Behavioral Ecology and Sociobiology

, Volume 63, Issue 3, pp 363–370 | Cite as

Early ontogenetic effects on song quality in the Bengalese finch (Lonchura striata var. domestica): laying order, sibling competition, and song syntax

  • Masayo Soma
  • Mariko Hiraiwa-Hasegawa
  • Kazuo Okanoya
Original Paper

Abstract

Birdsong differs from other sexual traits in that the acquisition process involves learning. Especially in close-ended learning species like the Bengalese finch, conditions experienced during the critical song-learning period can have a profound influence on song quality. Therefore, to understand song evolution from a life-history perspective, we investigated early ontogenetic effects on song quality. In particular, we focused on maternal effects and sibling competition. In asynchronously hatching bird species, the age hierarchy among nestlings affects physical development due to competition for food; mothers may influence this competition by adjusting their investment in each egg according to its sequence in the laying order. To independently assess these effects, chicks of the Bengalese finch were cross-fostered so that the age hierarchies formed in fostered broods were independent of the laying order. Our results indicate that song quality partially reflects early ontogenetic conditions, whereas song duration and note-type repertoire were independent of either laying order or age hierarchy. The syntactical complexity of note order declined over the laying sequence. This finding suggests that the song learning ability is influenced by within-clutch variation in maternal investment toward eggs. Considering that song syntactical complexity is subject to female preference in the Bengalese finch, it is likely that maternal resource allocation strategies play a role in song evolution.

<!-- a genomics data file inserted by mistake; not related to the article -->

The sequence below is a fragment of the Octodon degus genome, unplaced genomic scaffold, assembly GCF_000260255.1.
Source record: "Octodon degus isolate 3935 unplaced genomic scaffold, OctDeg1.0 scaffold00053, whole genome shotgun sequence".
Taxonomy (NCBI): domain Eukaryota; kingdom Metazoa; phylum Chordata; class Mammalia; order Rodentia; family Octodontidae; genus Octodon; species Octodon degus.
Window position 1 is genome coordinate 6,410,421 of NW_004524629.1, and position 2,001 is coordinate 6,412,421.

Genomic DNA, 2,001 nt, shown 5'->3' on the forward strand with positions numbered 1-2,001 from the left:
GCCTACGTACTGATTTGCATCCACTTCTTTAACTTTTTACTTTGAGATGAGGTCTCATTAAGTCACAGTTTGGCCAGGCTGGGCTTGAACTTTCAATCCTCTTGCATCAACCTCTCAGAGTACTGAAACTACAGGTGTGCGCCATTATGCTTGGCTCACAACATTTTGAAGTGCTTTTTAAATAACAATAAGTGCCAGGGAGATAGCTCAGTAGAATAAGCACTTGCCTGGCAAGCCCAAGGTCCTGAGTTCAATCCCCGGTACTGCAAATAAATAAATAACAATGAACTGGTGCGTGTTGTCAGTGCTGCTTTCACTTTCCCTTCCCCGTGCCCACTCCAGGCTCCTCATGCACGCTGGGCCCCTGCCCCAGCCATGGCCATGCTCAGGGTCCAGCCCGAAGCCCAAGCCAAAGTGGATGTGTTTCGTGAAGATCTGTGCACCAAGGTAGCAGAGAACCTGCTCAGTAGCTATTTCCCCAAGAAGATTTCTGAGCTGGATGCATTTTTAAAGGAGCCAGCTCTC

Keywords

Bengalese finch Development Maternal effect Song complexity Song learning 

Notes

Acknowledgements

We thank the members of the Biolinguistics team for help in maintaining the birds, and two anonymous reviewers for the comment of the manuscript. This study was supported financially by JSPS Research Fellowships for Young Scientists (DC2-17-10949 and PD-19-7732).

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Copyright information

© Springer-Verlag 2008

Authors and Affiliations

  • Masayo Soma
    • 1
    • 2
  • Mariko Hiraiwa-Hasegawa
    • 1
  • Kazuo Okanoya
    • 2
  1. 1.Hayama Center for Advanced StudiesThe Graduate University for Advanced StudiesKanagawaJapan240-0193
  2. 2.Biolinguistics LaboratoryBrain Science Institute, RIKENSaitamaJapan351-0198

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